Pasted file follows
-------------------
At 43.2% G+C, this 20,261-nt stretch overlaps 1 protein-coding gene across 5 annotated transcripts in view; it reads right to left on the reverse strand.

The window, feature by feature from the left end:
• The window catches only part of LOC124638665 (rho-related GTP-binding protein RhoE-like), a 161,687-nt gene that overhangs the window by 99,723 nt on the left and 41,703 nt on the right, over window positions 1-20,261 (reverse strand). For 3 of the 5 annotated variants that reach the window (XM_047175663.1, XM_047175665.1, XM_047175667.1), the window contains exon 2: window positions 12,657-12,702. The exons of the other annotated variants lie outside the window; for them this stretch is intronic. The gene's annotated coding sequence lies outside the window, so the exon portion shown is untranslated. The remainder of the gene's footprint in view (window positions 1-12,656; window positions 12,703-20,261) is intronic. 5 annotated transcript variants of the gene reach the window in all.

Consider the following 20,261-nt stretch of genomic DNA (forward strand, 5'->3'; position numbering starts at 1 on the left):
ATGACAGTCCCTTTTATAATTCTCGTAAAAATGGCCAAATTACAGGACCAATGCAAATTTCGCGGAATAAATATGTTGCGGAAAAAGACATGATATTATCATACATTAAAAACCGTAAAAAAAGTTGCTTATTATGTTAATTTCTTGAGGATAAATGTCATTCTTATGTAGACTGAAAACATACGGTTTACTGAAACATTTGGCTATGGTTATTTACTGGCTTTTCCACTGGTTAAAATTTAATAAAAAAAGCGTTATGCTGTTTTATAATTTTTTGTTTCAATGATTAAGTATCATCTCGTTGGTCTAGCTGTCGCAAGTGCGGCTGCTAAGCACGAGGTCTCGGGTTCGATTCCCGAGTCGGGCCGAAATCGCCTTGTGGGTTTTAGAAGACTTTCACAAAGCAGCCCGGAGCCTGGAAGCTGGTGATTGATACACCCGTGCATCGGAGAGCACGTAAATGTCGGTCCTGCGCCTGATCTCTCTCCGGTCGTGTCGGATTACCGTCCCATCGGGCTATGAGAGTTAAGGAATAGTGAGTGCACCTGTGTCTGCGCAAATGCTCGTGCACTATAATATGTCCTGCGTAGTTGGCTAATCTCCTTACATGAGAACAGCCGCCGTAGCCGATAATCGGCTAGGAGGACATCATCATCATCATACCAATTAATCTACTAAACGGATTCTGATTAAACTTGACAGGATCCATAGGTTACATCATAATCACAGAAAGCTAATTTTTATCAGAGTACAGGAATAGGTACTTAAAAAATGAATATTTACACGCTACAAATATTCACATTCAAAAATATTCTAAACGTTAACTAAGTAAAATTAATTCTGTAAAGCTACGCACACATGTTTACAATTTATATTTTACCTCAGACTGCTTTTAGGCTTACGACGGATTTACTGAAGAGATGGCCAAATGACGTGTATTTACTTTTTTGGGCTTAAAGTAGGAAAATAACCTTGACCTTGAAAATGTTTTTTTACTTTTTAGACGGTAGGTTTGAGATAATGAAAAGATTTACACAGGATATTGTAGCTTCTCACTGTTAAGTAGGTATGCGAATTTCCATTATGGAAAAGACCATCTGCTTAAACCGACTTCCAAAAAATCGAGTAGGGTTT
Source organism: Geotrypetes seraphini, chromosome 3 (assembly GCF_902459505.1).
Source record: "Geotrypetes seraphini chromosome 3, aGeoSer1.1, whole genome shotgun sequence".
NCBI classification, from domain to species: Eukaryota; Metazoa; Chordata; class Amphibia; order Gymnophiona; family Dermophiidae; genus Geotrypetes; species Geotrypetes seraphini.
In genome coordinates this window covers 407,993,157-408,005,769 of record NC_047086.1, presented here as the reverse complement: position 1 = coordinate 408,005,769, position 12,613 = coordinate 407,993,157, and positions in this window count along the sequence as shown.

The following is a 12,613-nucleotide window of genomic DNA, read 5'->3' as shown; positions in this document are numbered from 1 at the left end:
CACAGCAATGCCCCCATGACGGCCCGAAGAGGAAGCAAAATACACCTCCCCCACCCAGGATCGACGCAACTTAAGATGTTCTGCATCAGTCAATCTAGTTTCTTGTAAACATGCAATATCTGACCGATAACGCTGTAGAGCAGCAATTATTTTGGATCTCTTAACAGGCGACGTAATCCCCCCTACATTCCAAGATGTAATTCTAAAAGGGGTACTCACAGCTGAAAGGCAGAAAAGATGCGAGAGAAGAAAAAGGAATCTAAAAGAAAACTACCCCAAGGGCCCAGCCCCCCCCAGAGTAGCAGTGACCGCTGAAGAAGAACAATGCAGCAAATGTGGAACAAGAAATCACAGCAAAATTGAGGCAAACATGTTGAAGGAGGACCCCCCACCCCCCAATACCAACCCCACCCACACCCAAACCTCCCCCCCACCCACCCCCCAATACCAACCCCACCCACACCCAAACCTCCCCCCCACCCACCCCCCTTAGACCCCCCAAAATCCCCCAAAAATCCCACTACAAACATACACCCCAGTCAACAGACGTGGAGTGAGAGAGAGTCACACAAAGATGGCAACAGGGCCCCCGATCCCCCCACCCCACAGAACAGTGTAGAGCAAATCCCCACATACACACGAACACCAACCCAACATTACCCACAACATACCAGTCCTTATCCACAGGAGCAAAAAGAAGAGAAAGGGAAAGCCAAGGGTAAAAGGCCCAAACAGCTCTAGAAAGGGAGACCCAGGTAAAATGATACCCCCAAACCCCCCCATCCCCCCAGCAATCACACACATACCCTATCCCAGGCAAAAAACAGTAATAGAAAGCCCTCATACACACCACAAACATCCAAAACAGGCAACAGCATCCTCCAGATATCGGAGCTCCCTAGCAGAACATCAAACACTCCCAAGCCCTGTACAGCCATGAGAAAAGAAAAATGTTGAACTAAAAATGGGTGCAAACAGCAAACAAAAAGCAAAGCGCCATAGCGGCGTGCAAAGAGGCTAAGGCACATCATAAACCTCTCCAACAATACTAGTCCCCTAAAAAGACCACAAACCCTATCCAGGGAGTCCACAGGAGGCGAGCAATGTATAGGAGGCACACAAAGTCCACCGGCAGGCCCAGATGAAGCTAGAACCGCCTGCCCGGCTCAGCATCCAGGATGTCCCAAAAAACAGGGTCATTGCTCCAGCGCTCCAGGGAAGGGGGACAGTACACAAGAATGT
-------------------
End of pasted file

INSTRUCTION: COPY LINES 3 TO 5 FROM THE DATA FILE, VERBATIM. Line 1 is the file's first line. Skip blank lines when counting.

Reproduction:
• The window catches only part of LOC124638665 (rho-related GTP-binding protein RhoE-like), a 161,687-nt gene that overhangs the window by 99,723 nt on the left and 41,703 nt on the right, over window positions 1-20,261 (reverse strand). For 3 of the 5 annotated variants that reach the window (XM_047175663.1, XM_047175665.1, XM_047175667.1), the window contains exon 2: window positions 12,657-12,702. The exons of the other annotated variants lie outside the window; for them this stretch is intronic. The gene's annotated coding sequence lies outside the window, so the exon portion shown is untranslated. The remainder of the gene's footprint in view (window positions 1-12,656; window positions 12,703-20,261) is intronic. 5 annotated transcript variants of the gene reach the window in all.

Consider the following 20,261-nt stretch of genomic DNA (forward strand, 5'->3'; position numbering starts at 1 on the left):
ATGACAGTCCCTTTTATAATTCTCGTAAAAATGGCCAAATTACAGGACCAATGCAAATTTCGCGGAATAAATATGTTGCGGAAAAAGACATGATATTATCATACATTAAAAACCGTAAAAAAAGTTGCTTATTATGTTAATTTCTTGAGGATAAATGTCATTCTTATGTAGACTGAAAACATACGGTTTACTGAAACATTTGGCTATGGTTATTTACTGGCTTTTCCACTGGTTAAAATTTAATAAAAAAAGCGTTATGCTGTTTTATAATTTTTTGTTTCAATGATTAAGTATCATCTCGTTGGTCTAGCTGTCGCAAGTGCGGCTGCTAAGCACGAGGTCTCGGGTTCGATTCCCGAGTCGGGCCGAAATCGCCTTGTGGGTTTTAGAAGACTTTCACAAAGCAGCCCGGAGCCTGGAAGCTGGTGATTGATACACCCGTGCATCGGAGAGCACGTAAATGTCGGTCCTGCGCCTGATCTCTCTCCGGTCGTGTCGGATTACCGTCCCATCGGGCTATGAGAGTTAAGGAATAGTGAGTGCACCTGTGTCTGCGCAAATGCTCGTGCACTATAATATGTCCTGCGTAGTTGGCTAATCTCCTTACATGAGAACAGCCGCCGTAGCCGATAATCGGCTAGGAGGACATCATCATCATCATACCAATTAATCTACTAAACGGATTCTGATTAAACTTGACAGGATCCATAGGTTACATCATAATCACAGAAAGCTAATTTTTATCAGAGTACAGGAATAGGTACTTAAAAAATGAATATTTACACGCTACAAATATTCACATTCAAAAATATTCTAAACGTTAACTAAGTAAAATTAATTCTGTAAAGCTACGCACACATGTTTACAATTTATATTTTACCTCAGACTGCTTTTAGGCTTACGACGGATTTACTGAAGAGATGGCCAAATGACGTGTATTTACTTTTTTGGGCTTAAAGTAGGAAAATAACCTTGACCTTGAAAATGTTTTTTTACTTTTTAGACGGTAGGTTTGAGATAATGAAAAGATTTACACAGGATATTGTAGCTTCTCACTGTTAAGTAGGTATGCGAATTTCCATTATGGAAAAGACCATCTGCTTAAACCGACTTCCAAAAAATCGAGTAGGGTTT